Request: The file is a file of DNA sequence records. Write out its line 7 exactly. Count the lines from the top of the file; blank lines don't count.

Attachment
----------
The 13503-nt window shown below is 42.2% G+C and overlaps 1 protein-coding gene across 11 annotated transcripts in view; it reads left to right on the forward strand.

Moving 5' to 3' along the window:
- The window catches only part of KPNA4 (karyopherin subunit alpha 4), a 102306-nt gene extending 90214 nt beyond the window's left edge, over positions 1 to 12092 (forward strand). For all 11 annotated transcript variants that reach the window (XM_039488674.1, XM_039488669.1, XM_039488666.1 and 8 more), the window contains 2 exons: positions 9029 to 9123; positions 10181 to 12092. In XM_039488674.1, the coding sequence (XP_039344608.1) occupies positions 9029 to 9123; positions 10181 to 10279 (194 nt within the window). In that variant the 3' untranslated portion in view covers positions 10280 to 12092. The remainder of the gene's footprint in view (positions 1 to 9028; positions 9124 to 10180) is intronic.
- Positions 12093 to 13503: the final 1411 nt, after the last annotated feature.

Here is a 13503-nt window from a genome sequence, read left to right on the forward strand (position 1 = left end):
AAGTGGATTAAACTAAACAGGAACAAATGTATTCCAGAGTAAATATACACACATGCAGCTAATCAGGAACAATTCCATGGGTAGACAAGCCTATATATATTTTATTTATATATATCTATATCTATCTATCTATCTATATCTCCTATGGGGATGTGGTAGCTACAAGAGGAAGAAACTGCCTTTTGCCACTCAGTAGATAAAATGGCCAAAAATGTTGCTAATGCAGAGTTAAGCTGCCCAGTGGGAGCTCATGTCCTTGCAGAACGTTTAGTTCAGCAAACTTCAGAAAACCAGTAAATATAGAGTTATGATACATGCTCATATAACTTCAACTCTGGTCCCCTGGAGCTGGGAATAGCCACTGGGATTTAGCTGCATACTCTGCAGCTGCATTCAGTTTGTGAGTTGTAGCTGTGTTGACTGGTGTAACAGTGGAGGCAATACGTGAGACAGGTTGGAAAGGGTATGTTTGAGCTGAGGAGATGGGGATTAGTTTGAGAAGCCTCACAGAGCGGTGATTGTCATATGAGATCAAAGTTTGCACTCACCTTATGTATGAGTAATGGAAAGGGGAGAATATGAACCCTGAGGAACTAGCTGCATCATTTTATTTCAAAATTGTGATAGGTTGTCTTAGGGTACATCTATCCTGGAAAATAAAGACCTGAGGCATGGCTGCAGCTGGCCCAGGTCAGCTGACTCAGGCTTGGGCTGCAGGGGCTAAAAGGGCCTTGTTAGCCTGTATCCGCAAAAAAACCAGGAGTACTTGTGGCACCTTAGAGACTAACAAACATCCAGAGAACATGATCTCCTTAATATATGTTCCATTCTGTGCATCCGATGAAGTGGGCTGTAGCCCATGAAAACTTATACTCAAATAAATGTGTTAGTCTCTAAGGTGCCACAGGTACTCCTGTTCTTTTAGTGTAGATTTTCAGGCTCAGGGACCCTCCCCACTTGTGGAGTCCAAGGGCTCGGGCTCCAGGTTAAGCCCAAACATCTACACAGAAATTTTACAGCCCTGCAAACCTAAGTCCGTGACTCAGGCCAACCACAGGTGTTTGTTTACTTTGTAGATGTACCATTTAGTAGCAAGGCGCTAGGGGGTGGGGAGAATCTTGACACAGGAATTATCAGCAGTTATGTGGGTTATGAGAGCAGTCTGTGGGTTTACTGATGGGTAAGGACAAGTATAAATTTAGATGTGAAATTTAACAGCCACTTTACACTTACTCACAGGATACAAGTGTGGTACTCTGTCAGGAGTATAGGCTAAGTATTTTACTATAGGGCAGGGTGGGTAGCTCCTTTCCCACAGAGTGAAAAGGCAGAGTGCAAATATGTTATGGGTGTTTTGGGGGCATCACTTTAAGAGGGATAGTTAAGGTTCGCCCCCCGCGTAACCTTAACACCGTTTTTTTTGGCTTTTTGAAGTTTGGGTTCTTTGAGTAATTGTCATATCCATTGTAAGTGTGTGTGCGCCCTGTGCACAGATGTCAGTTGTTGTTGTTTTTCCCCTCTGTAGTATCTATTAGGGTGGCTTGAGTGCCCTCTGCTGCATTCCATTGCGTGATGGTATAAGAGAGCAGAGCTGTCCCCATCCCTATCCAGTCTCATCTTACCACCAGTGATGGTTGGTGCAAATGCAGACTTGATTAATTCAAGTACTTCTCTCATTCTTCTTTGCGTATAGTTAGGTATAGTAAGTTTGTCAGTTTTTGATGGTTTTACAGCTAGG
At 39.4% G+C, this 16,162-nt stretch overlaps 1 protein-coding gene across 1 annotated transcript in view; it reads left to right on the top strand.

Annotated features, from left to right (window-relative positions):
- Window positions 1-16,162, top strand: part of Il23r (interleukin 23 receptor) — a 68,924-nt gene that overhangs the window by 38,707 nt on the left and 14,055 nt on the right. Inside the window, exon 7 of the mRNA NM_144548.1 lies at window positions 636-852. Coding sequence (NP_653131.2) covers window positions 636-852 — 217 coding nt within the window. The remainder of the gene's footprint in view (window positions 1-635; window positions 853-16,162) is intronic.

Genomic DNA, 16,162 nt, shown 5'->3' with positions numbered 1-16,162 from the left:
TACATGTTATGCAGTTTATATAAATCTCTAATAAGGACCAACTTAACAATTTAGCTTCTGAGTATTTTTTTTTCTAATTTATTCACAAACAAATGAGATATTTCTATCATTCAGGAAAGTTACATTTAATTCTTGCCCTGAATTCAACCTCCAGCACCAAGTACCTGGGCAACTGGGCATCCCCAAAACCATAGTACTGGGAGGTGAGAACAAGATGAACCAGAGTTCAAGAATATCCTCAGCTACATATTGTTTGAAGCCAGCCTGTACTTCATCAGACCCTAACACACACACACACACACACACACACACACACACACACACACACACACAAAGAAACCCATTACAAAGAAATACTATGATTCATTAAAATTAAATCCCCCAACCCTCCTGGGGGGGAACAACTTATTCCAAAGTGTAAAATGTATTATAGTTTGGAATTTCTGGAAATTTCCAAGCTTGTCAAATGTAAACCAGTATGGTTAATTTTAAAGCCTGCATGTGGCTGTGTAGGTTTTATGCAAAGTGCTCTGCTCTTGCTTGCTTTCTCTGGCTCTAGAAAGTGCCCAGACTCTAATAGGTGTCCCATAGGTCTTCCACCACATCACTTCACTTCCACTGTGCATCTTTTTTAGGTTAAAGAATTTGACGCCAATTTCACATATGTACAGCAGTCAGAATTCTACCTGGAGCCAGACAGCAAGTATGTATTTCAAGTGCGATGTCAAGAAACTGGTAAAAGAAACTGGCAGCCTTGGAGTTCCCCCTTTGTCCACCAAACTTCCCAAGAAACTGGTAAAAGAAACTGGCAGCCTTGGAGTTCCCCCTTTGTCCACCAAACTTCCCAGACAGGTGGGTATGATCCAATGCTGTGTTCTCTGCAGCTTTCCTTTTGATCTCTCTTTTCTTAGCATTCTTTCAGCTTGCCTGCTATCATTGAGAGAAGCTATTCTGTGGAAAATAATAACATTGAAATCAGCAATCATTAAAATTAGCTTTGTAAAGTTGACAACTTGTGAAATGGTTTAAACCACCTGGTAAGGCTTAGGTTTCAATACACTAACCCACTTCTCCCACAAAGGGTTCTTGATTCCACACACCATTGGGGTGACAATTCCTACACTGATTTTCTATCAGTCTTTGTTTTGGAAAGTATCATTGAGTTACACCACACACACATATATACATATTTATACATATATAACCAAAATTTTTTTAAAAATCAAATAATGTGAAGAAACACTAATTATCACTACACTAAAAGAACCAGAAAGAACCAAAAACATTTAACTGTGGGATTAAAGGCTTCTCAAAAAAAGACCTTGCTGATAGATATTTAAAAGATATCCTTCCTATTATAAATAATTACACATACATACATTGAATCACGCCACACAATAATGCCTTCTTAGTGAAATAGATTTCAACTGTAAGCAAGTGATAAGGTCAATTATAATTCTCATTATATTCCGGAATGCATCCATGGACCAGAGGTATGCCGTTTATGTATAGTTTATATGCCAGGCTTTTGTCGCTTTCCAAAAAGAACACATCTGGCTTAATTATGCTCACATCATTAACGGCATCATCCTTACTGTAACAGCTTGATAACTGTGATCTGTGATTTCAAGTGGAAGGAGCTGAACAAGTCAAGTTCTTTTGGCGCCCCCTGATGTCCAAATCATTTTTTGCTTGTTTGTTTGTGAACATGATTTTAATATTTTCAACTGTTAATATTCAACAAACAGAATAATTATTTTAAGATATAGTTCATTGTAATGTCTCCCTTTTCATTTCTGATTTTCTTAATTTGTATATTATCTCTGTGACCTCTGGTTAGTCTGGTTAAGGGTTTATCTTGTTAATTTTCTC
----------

At 39.4% G+C, this 16,162-nt stretch overlaps 1 protein-coding gene across 1 annotated transcript in view; it reads left to right on the top strand.